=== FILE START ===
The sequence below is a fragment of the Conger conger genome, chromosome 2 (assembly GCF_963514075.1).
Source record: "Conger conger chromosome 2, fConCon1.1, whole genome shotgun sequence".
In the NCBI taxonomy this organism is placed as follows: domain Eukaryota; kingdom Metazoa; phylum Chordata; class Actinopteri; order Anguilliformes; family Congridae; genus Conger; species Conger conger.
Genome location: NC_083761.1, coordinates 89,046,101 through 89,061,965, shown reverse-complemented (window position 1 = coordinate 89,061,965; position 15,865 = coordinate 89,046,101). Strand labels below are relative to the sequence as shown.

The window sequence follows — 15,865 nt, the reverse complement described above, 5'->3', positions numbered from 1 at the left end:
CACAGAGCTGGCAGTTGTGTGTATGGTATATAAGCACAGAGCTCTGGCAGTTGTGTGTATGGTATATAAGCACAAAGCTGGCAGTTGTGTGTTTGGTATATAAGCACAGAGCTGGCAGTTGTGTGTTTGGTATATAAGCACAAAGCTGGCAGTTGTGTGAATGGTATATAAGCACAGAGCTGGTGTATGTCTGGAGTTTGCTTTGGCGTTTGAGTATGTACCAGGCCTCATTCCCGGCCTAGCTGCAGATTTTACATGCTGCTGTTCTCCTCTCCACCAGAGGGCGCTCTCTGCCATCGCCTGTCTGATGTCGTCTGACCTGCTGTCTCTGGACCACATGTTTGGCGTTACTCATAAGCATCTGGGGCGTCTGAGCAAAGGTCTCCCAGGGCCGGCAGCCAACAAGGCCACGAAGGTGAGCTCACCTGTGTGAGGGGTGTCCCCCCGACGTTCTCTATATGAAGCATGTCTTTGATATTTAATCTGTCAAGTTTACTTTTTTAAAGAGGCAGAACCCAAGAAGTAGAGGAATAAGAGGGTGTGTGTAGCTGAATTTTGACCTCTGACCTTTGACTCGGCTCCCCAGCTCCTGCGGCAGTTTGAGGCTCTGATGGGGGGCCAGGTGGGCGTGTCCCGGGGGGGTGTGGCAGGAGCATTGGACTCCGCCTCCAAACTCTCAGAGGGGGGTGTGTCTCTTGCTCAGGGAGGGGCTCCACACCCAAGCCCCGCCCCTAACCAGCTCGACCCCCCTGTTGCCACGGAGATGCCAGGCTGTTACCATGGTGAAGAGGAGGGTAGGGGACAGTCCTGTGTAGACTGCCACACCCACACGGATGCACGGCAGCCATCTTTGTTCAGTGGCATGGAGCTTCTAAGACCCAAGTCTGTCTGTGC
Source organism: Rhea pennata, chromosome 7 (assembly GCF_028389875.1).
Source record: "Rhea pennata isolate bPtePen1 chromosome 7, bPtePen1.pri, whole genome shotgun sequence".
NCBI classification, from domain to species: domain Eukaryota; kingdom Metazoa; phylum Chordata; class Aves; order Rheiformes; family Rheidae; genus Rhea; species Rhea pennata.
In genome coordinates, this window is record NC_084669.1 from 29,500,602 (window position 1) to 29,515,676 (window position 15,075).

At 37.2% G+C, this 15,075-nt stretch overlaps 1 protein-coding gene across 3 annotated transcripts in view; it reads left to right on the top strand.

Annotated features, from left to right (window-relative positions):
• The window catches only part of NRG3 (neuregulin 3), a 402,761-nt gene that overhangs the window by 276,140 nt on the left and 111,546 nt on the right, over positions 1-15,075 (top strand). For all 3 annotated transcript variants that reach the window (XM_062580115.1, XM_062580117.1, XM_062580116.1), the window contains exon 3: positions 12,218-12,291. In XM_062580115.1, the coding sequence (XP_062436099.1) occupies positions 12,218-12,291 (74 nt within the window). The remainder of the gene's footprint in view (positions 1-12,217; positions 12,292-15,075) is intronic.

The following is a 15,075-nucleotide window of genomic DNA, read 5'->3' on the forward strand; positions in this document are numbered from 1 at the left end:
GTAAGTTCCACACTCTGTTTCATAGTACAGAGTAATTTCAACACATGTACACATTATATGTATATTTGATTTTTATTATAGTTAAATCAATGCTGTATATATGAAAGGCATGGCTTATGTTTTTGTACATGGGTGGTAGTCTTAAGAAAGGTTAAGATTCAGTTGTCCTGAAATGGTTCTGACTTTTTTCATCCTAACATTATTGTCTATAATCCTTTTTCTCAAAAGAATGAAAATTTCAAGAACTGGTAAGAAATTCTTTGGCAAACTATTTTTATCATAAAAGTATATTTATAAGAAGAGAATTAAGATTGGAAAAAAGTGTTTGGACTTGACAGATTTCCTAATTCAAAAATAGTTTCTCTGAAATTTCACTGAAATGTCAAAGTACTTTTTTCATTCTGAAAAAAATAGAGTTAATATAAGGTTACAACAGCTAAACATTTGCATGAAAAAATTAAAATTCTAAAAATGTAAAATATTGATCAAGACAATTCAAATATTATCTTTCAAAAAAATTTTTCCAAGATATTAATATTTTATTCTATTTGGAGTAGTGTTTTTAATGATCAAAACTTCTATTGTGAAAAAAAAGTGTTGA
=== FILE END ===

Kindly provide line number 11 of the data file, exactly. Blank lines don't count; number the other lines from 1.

At 37.2% G+C, this 15,075-nt stretch overlaps 1 protein-coding gene across 3 annotated transcripts in view; it reads left to right on the top strand.